Cyprus hopes to develop plans for a pipeline linking it to Israel’s east Mediterranean gas fields during talks, which start next month, the island’s top energy official told Reuters.
Proposals by the new centrist Cypriot government, which came to power in March, represent a markedly different approach to its predecessors in getting gas to Europe and other markets.
Rather than the 2,000 km (1,243 mile) EastMed pipeline to continental Europe, the new government is proposing a much shorter one linking Cyprus to fields off Israel. Once in Cyprus, the gas could be converted to LNG and shipped to Europe.
The eastern Mediterranean has yielded major gas discoveries in the past decade, mostly off Israel and Egypt, with interest rising since Russia’s invasion of Ukraine hit flows to Europe.
Lesser Cypriot discoveries have yet to start production. For Energy Minister George Papanastasiou, a nearly four-decade energy industry veteran, his new plan provides answers.
“It’s a win-win,” he said in an interview on Tuesday.
Papanastasiou said the EastMed pipeline, which has been under discussion between Israel, Cyprus and Greece for about a decade, had not been dropped, but it faced challenges.
“It’s a very high, cost intensive project, but there are technical issues such as the depth of sea where the pipeline needs to be laid,” the minister said.
Other than being shorter and faster to build, a 300 km link to fields off Israel will provide Cyprus with access to cheap gas and give Israel another export outlet in addition to Egypt.
The projects had the backing of Israeli Prime Minister Benjamin Netanyahu and Cypriot President Nikos Christodoulides, Papanastasiou said.
“There will be two technical committees with experts from both sides, starting the conversation in July. The first committee will be gas and hydrogen, and the second committee electricity,” Papanastasiou said.
Being able to potentially carry hydrogen, considered a clean fuel, made the pipeline a project which would be eligible for future financial support from institutions such as the EIB or EBRD. Both have stopped financing fossil fuel projects.
“As soon as we develop the technologies and we have enough green power generation then the pipelines can be used for hydrogen transportation,” Papanastasiou said.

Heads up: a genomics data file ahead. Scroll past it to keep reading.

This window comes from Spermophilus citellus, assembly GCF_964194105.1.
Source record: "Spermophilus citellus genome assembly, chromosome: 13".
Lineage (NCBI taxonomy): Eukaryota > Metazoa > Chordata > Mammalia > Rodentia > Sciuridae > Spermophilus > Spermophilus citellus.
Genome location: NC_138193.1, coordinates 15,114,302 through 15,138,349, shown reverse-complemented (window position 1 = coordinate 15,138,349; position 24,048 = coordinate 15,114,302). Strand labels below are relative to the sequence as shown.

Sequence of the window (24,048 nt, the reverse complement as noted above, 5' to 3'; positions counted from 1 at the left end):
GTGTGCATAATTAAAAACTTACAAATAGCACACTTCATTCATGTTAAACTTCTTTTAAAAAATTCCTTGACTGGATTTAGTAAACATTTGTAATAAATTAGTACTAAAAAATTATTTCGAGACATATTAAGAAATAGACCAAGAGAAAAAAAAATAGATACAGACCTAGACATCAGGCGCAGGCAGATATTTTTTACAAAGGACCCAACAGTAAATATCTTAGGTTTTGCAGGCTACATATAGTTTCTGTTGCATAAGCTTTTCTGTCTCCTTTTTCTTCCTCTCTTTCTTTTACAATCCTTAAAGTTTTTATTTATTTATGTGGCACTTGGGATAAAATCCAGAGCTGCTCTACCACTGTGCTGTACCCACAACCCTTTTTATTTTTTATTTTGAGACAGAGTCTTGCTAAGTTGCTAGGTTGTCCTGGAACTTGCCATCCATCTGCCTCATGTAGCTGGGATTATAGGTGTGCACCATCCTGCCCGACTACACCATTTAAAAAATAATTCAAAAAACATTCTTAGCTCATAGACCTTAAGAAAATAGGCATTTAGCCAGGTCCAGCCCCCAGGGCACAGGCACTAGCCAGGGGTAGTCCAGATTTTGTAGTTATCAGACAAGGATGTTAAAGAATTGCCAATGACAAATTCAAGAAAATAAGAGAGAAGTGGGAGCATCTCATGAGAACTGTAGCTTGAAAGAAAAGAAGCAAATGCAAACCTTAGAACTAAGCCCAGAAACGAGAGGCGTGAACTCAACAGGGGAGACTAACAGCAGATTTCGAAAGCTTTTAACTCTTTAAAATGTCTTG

With estimated gas needs in Cyprus of only 0.7 billion cubic meters, the government also wants liquefaction facilities, which Papanastasiou said would encourage investors and enable the gas to get to the “most thirsty market” right now of Europe.
Cyprus and Israel are also looking at expediting a link of their electricity grids via a subsea cable, he added.
Israel gave preliminary approval for the development of a gas field off the Gaza Strip on Sunday while saying it would require security coordination with the Palestinian Authority and neighboring Egypt.
If concluded, the agreement would be a boost for the cash-strapped Palestinian economy.
Announcing the move on the Gaza Marine project, Prime Minister Benjamin Netanyahu’s office said progress would hinge on “preserving the State of Israel’s security and diplomatic needs”.
While Egypt and Israel have been producing gas in the eastern Mediterranean for years, the Gaza Marine field, about 30 km (20 miles) off the Gaza coast, has remained undeveloped due to political disputes and conflict with Israel, as well as economic factors.
Gaza Marine is estimated to hold over 1 trillion cubic feet of natural gas, much more than is needed to power the Palestinian territories and some of which could potentially be exported.
The Palestinian Authority did not immediately respond to a request for comment.
“We are waiting to know what exactly the Israelis have agreed to in details. We can’t make a position based on a statement to the media,” one Palestinian official told Reuters.
Hamas official Ismail Rudwan told Reuters, “We reaffirm that our people in Gaza have the rights to their natural resources.”
Source: pgjonline.com – via Reuters